If a comedy isn't at all satisfying, yet somehow also isn't the least bit disappointing, then what the hell is it? I'm not sure, but it probably stars Melissa McCarthy, most likely as directed by her real-life husband Ben Falcone. These two have made so many lame movies together since 2014 – Tammy, The Boss, Life of the Party – that it wasn't until this past weekend that I learned another one, Superintelligence, had actually dropped on HBO Max in the fall. (To be fair, I have no idea if that film is lame or not; I'll probably give it a watch one of these years.) Amazingly, a fifth, titled Thunder Force, landed on Netflix just over a week ago. How do McCarthy and Falcone maintain the energy to keep churning these things out? And why can't I ever seem to hate these obvious, awkward, badly scripted, lazily directed outings with the fervor they deserve?
The chief answer, of course, is McCarthy, who, barring an occasional train wreck in the vein of Identity Thief, seems nearly impervious to weak material. But while she and Falcone have yet to craft a star vehicle that could be described as “inventive” or “ingenious” or, you know, “good,” they at least understand that modern farces are like bags of microwave popcorn: If enough bits have a tasty crunch, you don't much mind the duds. Every once in the while, comedies that are legitimately great from beginning to end – my list of late would include Palm Springs, Game Night, and Borat Subsequent Moviefilm – still manage to get released. In an entertainment world ever-more dominated by familiar intellectual property, though, McCarthy's and Falcone's continued mission to provide cheer through inarguably silly business, ridiculous non sequiturs, and gifted actors willing to look foolish isn't just brave, but kind of admirable. By all means, enjoy the big trademarked ape laying into the big trademarked lizard, or all nine-and-a-half hours of the reconstructed Justice League. Crummy movie or not, I'd rather spend my time watching Thunder Force's Jason Bateman attempt to hold a wine glass with enormous crab claws, or McCarthy imitate Jodie Foster in Nell a quarter-century past that gag's expiration date.
Given that their latest finds a pair of novice superheroes attempting to rid Chicago of a team of nefarious supervillains called Miscreants, you might think director Falcone (who also wrote the script) and McCarthy were initiating a send-up of Hollywood's whole intellectual-property stasis. They're really not, though. It's just dumb jokes, as usual. After some nominal backstory establishes 1983 as the year that outer-space gamma rays (or whatever) gave miraculous abilities to all of our planet's sociopaths, Thunder Force picks up in the present day, where one-time childhood friends Lydia and Emily – the former a blue-collar boor, the latter a shy brainiac – reunite. Hoping to avenge her parents' 1983 deaths at the hands of an über-baddie, Octavia Spencer's Emily has invented serums that will grant non-psychotic Earthlings powers of their own. Yet before the scientist is able to turn herself into a superheroine, McCarthy's Lydia, Nosey Nellie that she is, accidentally gets several needles' worth of a super-strength vaccine, leaving the aghast Emily stuck only with the one for invisibility. A pair of tacky, increasingly smelly leather suits later, and Lydia and Emily are no longer mildly hostile pals. They're Thunder Force!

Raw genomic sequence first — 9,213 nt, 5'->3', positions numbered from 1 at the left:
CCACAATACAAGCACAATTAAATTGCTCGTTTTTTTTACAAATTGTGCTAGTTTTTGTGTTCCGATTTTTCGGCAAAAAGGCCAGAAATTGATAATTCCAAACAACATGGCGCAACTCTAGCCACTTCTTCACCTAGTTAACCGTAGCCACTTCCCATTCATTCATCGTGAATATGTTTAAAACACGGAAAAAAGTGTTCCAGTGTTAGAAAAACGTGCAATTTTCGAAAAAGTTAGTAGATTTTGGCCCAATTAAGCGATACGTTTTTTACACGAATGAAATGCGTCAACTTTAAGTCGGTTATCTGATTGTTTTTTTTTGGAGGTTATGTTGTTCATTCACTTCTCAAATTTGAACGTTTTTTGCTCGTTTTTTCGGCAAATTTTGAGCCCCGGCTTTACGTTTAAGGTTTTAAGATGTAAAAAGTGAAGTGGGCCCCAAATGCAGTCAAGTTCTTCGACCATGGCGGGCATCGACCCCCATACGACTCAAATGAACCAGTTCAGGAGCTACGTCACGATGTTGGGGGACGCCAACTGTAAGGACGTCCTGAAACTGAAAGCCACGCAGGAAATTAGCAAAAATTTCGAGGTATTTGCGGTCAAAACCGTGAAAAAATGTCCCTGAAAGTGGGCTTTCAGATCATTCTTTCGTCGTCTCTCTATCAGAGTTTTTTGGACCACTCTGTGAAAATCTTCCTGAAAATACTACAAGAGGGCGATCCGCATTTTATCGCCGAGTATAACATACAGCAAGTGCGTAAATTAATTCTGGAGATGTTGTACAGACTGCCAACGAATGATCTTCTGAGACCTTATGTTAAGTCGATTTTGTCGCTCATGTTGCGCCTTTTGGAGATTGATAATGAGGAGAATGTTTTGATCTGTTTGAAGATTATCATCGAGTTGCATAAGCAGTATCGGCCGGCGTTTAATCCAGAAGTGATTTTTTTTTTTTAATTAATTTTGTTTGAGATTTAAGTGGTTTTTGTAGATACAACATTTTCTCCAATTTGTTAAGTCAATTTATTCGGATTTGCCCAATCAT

What happens next couldn't possibly matter less. The women train for active hero duty with varying degrees of success (and, on McCarthy's part, lots of predictable slapstick). Bobby Cannavale plays a megalomaniacal mayoral candidate with plans to assassinate everyone who didn't vote for him. A henchwoman unimaginatively named Laser (Pom Klementieff) does the fiend's bidding through glowing balls of destructive energy. Emily's teenage daughter (Taylor Mosby) frets for her mom's safety. Melissa Leo – excuse me, Academy Award winner Melissa Leo – plays the least surprising turncoat in superhero history. The Cubs and the Bears and the Bulls are all dutifully name-checked. Glenn Frey, for some reason, peppers the soundtrack. And Bateman shows up as a snarky smoothie with, yes, crustacean claws, the actor's always-welcome presence also accidentally reminding us of the nightmare that was Identity Thief. The whole thing is stupid. It's desperately formulaic. It's never remotely clear whether the film was designed for family audiences, as the remedial plotting and juvenile puns would suggest, or irony- and nostalgia-minded adults. (Seriously: Nell?!) And I'd be lying if I said I didn't giggle out loud on at least two dozen occasions.